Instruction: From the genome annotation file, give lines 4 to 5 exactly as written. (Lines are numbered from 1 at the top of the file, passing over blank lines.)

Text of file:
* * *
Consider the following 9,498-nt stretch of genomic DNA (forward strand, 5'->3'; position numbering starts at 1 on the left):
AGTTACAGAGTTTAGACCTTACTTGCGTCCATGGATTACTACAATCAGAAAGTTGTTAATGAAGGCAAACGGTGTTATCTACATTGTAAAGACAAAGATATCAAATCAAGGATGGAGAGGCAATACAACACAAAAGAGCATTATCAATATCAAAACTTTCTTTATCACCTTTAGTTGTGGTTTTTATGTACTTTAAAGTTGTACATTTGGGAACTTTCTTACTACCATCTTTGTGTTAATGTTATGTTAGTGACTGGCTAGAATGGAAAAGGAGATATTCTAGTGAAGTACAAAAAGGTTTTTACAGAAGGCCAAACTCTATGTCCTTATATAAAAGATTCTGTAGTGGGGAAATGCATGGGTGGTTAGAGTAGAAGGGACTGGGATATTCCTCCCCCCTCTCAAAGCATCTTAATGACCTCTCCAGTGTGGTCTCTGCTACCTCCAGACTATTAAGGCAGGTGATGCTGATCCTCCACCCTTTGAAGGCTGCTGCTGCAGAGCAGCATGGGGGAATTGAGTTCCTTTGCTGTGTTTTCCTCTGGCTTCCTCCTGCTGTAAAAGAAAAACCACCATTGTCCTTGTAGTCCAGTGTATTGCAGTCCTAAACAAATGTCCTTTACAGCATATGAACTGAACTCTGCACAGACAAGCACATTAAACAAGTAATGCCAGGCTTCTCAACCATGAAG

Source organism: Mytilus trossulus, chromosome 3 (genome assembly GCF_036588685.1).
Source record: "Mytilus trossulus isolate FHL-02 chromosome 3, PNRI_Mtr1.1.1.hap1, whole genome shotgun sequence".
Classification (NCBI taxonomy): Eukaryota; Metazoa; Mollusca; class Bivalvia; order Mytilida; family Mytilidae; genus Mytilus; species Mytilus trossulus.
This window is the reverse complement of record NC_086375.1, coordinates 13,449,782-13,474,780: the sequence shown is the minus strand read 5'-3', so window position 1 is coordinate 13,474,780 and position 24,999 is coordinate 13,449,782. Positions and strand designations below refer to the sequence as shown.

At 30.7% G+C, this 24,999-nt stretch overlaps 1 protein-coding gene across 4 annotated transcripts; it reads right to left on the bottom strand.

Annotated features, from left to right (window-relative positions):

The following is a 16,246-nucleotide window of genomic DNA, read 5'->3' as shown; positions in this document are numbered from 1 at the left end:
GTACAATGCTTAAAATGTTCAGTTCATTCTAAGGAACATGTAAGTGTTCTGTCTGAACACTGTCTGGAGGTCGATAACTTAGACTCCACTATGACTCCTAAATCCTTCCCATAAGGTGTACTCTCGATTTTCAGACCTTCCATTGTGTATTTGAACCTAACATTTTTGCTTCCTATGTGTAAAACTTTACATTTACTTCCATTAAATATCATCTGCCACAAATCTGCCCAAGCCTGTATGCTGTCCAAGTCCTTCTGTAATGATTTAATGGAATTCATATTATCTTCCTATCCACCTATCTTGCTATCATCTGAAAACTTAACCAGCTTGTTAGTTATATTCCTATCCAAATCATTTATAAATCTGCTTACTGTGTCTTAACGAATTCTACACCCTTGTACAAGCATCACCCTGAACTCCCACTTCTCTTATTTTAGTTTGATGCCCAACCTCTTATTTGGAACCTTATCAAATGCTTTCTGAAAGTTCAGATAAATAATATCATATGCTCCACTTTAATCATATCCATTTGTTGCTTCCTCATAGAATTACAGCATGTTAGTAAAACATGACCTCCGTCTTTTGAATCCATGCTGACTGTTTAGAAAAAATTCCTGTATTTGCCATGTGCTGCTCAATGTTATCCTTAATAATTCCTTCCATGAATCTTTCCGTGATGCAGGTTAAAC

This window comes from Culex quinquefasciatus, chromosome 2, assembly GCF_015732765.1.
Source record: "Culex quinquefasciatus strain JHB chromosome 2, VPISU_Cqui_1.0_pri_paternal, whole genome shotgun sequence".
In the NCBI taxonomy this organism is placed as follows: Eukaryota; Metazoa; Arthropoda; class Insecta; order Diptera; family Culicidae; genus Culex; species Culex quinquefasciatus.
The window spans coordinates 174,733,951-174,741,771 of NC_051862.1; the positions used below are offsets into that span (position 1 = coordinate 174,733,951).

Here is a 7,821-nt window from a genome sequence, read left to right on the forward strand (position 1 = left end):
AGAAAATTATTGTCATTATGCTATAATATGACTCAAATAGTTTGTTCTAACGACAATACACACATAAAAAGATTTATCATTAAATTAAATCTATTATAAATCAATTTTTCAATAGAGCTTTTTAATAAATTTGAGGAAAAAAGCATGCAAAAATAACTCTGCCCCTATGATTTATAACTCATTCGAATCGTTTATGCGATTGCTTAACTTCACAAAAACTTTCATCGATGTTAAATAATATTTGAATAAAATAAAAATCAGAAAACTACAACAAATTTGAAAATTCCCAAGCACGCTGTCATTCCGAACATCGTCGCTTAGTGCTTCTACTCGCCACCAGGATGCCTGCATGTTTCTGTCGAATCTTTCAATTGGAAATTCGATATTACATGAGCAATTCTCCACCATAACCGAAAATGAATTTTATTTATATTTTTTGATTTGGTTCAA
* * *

Source record: "Mytilus trossulus isolate FHL-02 chromosome 3, PNRI_Mtr1.1.1.hap1, whole genome shotgun sequence".
Classification (NCBI taxonomy): Eukaryota; Metazoa; Mollusca; class Bivalvia; order Mytilida; family Mytilidae; genus Mytilus; species Mytilus trossulus.